A Phase I study demonstrated that once daily dosing is safe and well tolerated. Ian Sanne, MD, of Johannesburg Hospital in Johannesburg, South Africa presented 24-week results from a Phase II study. The Phase II multi-national, randomized study compared the safety and anti-HIV activity of three doses of BMS 232632 (200 mg., 400 mg., 500 mg.) with 750 mg. Viracept dosed three times daily. Twenty-one patients received Viracept in combination with Zerit (stavudine/d4T) and Videx (didanosine/ddI), while BMS 232632 was administered both as monotheraphy (for two weeks) and then in combination with Zerit and Videx to 78 treatment naive (no prior anti-HIV therapy) patients with HIV viral loads >2,000 copies per milliliter (c/ml). The mean (average) baseline HIV RNA was 4.8 log 10 copies per milliliter and a mean baseline CD4 (T Cell) count of 386 per micrometer.

The side effects included diarrhea (24% among BMS 232632-treated patients versus 75% among Viracept-treated patients), nausea (24% BMS vs. 15% Viracept). The most common laboratory abnormality was hyperbilirubinemia (elevated bilirubin levels) among 62% of patients treated with BMS 232632, although this abnormality was not associated with elevated liver enzymes, according to the investigator. Additionally, patients on BMS 232623 showed no signs of changes in lipid (blood fat) levels, while within four weeks. Those in the Viracept arm showed signs of increased in cholesterol, LDL cholesterol and trigliceride levels.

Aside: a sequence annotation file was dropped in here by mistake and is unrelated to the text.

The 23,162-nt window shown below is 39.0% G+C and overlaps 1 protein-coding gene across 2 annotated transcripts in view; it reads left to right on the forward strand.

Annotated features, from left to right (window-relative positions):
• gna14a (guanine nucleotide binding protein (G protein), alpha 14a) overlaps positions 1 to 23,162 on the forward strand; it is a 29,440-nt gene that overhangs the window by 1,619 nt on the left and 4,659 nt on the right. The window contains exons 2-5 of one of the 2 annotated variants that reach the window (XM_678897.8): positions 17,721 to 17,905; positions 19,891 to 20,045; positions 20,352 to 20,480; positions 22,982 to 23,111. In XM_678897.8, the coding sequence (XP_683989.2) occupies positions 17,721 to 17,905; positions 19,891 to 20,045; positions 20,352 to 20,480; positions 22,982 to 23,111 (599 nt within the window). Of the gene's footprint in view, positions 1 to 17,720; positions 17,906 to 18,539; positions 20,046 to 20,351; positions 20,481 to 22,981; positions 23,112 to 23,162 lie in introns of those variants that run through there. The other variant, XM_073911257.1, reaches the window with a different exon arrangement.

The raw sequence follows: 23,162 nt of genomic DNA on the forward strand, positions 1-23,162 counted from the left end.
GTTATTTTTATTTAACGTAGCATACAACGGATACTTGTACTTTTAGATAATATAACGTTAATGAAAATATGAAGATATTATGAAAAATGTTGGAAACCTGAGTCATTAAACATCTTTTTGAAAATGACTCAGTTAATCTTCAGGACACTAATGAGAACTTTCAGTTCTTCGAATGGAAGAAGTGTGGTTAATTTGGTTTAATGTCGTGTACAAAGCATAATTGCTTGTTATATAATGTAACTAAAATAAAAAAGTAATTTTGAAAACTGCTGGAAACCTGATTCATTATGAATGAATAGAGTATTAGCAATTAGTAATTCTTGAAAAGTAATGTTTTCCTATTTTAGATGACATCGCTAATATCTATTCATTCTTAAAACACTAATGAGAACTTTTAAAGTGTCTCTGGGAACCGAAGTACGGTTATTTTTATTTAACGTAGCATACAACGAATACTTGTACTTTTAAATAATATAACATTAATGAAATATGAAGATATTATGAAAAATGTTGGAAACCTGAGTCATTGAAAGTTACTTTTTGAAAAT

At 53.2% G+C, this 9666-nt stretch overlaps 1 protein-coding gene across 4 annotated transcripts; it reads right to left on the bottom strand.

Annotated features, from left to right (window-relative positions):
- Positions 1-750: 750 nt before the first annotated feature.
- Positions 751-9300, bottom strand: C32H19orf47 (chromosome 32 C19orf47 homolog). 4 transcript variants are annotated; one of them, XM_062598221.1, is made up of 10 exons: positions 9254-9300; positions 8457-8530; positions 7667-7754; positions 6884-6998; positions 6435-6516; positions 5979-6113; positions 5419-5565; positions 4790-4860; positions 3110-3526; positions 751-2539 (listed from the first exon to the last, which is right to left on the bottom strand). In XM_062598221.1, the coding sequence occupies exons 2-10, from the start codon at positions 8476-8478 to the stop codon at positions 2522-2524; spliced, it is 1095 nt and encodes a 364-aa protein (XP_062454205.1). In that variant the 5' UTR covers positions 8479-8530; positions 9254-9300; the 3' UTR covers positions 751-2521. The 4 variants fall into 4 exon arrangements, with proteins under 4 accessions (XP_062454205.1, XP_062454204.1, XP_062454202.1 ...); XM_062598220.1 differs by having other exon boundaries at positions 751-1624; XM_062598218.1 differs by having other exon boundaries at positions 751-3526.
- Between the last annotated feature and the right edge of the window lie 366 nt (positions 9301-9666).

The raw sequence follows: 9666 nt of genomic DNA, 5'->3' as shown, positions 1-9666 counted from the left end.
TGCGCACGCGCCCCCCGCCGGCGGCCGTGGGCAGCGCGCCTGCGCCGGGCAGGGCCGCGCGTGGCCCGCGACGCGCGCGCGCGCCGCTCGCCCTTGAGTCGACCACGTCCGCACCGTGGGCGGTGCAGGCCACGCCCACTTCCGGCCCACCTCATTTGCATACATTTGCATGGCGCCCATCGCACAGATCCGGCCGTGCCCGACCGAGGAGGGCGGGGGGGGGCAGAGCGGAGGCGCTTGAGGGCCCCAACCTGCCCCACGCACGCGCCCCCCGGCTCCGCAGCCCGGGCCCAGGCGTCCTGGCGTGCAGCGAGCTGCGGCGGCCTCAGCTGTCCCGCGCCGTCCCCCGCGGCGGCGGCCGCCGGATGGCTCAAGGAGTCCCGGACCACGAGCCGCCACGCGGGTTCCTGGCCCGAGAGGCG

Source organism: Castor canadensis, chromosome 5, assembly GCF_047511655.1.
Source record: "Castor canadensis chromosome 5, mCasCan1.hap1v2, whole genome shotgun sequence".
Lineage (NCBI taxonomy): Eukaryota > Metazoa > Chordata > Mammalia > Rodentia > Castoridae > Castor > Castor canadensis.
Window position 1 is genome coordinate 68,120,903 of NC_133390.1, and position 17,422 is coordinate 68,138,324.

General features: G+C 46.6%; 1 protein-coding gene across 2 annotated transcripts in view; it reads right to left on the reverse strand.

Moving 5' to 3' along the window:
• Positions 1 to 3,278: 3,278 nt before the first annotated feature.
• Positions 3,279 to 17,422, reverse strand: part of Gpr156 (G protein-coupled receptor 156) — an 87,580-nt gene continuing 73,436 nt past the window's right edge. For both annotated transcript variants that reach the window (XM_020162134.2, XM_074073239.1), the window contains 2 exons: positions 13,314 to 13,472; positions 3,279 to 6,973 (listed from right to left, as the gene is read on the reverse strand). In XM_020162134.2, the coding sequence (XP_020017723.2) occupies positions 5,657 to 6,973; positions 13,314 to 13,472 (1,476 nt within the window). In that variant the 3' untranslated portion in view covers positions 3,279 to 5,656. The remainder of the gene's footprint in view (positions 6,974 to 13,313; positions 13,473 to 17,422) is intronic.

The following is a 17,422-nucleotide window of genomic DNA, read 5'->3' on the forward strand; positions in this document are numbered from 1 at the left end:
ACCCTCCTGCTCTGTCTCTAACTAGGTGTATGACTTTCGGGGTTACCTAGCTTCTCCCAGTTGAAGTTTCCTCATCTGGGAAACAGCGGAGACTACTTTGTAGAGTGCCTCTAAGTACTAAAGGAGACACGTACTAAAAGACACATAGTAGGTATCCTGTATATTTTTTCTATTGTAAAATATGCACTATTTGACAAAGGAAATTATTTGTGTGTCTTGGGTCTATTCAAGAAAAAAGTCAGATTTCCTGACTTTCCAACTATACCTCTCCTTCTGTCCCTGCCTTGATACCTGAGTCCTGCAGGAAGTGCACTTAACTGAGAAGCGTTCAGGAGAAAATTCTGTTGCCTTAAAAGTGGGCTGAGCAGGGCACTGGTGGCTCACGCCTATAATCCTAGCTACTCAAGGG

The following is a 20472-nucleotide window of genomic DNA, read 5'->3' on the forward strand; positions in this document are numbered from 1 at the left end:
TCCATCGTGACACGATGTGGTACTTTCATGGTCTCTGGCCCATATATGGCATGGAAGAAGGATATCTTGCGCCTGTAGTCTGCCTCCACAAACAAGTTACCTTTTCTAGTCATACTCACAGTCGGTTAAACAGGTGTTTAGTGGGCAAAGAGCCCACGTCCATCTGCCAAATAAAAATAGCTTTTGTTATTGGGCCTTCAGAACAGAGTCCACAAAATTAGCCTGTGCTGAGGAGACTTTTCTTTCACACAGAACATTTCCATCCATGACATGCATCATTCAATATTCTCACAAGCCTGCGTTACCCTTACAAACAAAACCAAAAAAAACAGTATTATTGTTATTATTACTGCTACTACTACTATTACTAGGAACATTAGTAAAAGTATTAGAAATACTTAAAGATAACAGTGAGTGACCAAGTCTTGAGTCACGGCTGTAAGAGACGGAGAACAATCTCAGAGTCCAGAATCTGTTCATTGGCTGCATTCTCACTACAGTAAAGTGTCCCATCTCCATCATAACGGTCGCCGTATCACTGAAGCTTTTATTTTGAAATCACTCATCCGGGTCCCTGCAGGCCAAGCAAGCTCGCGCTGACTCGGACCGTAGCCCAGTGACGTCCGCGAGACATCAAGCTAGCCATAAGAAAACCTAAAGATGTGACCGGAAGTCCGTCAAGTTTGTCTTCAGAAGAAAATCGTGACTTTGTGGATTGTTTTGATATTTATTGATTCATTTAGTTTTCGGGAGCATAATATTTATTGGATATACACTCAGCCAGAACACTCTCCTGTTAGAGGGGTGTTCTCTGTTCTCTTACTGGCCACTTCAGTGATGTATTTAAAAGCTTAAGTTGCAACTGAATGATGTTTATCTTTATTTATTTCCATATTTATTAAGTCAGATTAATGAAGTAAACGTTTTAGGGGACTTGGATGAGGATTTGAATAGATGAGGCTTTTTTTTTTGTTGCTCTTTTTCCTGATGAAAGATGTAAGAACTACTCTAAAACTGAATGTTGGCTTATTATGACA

Phase III studies are expected to begin soon. They will look at and evaluate the effectiveness of BMS 232632 and safety. The studies will begin in the US, Europe and South America. Additionally, at a community treatment advocates update at the 40th ICAAC meeting, BMS made the announcement that the company is ready to begin planning an "expanded access" program for BMS 232632.




This article was provided by AIDS Survival Project. It is a part of the publication Survival News. You can find this article online by typing this address into your Web browser: